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Connecticut Republicans push for trade jobs under workforce plan

Connecticut Senate Republicans released a multi-pronged plan to bolster the state’s workforce with a particular concentration on boosting the trades, healthcare jobs and teaching.

“College isn’t for everyone,” said Sen. Henri Martin, R-Bristol, in a press release. “And we have a major demand for jobs in the trades. Employers need more welders, plumbers, electricians, and HVAC technicians. They also need people with manufacturing skills as well as culinary arts training. We need to listen to our job creators.”

Under the proposed plan, high schools would be required to discuss the benefits of enrolling in a trade school alongside college, re-establishes a vocational-technical school ambassador program for middle school children, work with the Connecticut Hospital Association to develop a health care curriculum for high schools and develop reciprocity certification opportunities for out of state teachers.

According to nearly 80 percent of high school graduates in Connecticut go on to higher education institutions.

“We also have other forms of workforce development, it’s retraining, finding people that are out there that maybe didn’t go to higher education, didn’t take a trade up outside of high school and introduce them to the companies that are hiring people at $70 – $80,000 per year, if not more with room to grow,” said Sen. Paul Ciccarella, R-, during a press conference.

Part of the proposal would require the Connecticut Department of Labor to develop a program to reach out to high school graduates who have not enrolled in higher education or are not working in a trade within three months of graduation to inform them of alternative career pathways.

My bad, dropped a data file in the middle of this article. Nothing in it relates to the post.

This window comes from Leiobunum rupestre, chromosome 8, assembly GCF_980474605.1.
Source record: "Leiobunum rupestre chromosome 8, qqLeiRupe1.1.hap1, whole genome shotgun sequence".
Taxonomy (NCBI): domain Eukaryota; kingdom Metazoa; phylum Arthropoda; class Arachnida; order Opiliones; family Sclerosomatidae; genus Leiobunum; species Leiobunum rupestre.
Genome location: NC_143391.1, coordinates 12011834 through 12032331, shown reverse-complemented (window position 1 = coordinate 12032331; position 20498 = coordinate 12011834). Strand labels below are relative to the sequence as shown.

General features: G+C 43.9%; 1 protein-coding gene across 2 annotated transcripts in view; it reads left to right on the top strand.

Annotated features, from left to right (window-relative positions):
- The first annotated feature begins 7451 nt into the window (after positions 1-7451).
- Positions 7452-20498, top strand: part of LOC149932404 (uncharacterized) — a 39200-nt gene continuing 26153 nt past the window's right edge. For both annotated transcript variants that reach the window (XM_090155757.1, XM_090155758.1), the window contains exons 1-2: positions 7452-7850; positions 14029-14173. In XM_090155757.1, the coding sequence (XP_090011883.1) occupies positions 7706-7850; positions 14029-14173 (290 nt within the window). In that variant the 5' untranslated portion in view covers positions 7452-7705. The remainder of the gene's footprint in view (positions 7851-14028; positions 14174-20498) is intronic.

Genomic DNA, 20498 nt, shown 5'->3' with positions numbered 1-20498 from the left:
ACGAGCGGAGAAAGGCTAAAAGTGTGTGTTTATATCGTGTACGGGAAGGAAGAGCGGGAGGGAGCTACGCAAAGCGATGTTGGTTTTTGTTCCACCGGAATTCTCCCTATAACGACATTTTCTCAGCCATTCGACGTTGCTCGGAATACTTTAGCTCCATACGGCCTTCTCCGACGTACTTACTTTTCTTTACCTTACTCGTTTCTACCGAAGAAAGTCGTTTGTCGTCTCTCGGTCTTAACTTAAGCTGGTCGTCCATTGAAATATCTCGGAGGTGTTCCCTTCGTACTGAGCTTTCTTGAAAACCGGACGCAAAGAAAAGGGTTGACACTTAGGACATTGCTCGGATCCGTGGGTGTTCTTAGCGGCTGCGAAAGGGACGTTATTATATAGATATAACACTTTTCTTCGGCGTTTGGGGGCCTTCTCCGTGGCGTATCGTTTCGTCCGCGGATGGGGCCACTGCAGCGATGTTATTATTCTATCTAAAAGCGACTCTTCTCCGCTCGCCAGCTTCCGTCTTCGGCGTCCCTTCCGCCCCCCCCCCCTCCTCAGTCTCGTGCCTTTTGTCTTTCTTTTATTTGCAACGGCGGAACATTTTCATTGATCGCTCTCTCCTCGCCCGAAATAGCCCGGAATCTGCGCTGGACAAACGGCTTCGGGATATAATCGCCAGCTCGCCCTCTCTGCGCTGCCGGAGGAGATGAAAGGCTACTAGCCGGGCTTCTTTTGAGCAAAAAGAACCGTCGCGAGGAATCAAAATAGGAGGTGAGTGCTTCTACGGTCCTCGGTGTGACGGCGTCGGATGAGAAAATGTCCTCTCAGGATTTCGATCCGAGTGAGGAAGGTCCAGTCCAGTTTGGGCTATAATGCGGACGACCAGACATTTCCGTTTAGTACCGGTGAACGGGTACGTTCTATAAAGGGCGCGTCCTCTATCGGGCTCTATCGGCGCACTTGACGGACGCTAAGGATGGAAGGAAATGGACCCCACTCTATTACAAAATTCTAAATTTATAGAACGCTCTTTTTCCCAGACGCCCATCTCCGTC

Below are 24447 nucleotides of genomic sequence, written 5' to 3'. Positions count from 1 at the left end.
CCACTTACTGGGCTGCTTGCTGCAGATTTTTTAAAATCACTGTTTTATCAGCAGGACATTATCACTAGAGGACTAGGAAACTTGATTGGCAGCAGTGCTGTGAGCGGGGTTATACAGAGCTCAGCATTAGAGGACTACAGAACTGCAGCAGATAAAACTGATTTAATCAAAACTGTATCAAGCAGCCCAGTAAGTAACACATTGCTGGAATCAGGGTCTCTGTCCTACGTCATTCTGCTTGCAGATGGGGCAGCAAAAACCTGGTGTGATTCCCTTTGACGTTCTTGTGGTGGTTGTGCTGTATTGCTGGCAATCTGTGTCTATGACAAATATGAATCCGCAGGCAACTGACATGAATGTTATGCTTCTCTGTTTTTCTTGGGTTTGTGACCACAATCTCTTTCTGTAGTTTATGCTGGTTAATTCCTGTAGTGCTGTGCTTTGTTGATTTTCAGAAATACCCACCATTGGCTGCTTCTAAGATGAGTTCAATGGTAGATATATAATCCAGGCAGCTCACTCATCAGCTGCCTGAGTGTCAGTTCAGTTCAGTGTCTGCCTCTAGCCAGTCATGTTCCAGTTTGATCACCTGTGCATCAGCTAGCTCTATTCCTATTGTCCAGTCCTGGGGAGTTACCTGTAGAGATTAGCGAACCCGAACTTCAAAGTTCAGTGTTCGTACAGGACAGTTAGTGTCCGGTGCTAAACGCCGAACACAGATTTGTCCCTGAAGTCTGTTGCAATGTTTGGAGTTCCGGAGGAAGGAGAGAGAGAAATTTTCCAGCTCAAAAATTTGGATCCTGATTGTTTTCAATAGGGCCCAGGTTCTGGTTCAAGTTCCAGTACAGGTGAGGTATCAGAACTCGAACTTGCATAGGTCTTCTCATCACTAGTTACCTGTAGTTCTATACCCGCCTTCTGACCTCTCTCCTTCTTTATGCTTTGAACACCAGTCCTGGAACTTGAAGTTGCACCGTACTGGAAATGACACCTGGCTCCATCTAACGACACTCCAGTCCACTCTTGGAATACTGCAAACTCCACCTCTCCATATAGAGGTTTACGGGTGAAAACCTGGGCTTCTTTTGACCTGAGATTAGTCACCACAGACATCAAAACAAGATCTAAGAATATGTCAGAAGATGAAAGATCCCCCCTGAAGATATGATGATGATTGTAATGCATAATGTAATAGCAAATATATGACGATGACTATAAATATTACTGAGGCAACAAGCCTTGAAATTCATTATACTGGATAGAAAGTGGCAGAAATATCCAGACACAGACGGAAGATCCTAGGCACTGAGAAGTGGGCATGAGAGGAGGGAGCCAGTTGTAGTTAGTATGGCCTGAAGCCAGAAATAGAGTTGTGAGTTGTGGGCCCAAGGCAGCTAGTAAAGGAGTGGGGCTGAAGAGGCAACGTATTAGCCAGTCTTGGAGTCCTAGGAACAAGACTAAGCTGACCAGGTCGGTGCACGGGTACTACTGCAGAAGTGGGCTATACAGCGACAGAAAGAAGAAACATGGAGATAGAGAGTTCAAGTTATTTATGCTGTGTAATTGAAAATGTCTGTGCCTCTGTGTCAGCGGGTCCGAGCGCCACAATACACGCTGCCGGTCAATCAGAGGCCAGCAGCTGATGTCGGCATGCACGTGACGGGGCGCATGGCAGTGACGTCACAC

The Republicans’ proposal was supported by some of Connecticut’s construction and trade unions with Don Shubert, president of the Connecticut Construction Industries Association, saying they were “encouraged by the discussion.”

“Several of these proposals would enhance our industries’ workforce efforts,” Shubert said in the press release. “We look forward to this discussion continuing and developing opportunities for students to attain employment in good paying jobs that provide substantial benefit packages and pathways to career advancement.”

Connecticut’s job growth has been stubbornly slow since the 2008 recession, having never gained back those jobs before the COVID-19 pandemic and subsequent business shut-down plunged Connecticut’s job number back down. The state has yet to recover those jobs, as well, and the Connecticut Business and Industry Association (CBIA) has been reminding lawmakers that there are 100,000 unfulfilled job openings in the state.

CBIA’s 2022 survey of businesses found that 39 percent said the main factor hindering growth was finding skilled job applicants and 85 percent reported it was difficult to find and retain workers. Eighty-seven percent of manufacturers in the state said finding and retaining employees in their biggest challenge and say they need 11,000 more workers.

While jobs and in the trade, transportation and utilities sector have recovered any pandemic losses, they remain roughly 10,000 jobs short of 2008 levels, according to Connecticut Department of Labor data.

Similarly, Connecticut is facing shortages of teachers and healthcare workers. Although healthcare represents one of the fastest growing job opportunities nationwide, the healthcare industry says many more are needed. Connecticut remains roughly 6,000 jobs short in healthcare and education from pre-pandemic levels.

“Connecticut is dead last in the nation in job growth and income growth,” said Senate Republican Leader Kevin Kelly, R-Stratford. “We want to support our young people, develop our workforce, and address the growing demand for tradespeople, teachers, and healthcare workers. This plan represents a pathway to opportunity and prosperity for Connecticut families.”

Marc E. Fitch, Senior Investigative Reporter

Marc E. Fitch

Marc worked as an investigative reporter for Yankee Institute and was a 2014 Robert Novak Journalism Fellow. He previously worked in the field of mental health is the author of several books and novels, along with numerous freelance reporting jobs and publications. Marc has a Master of Fine Arts degree from Western Connecticut State University.

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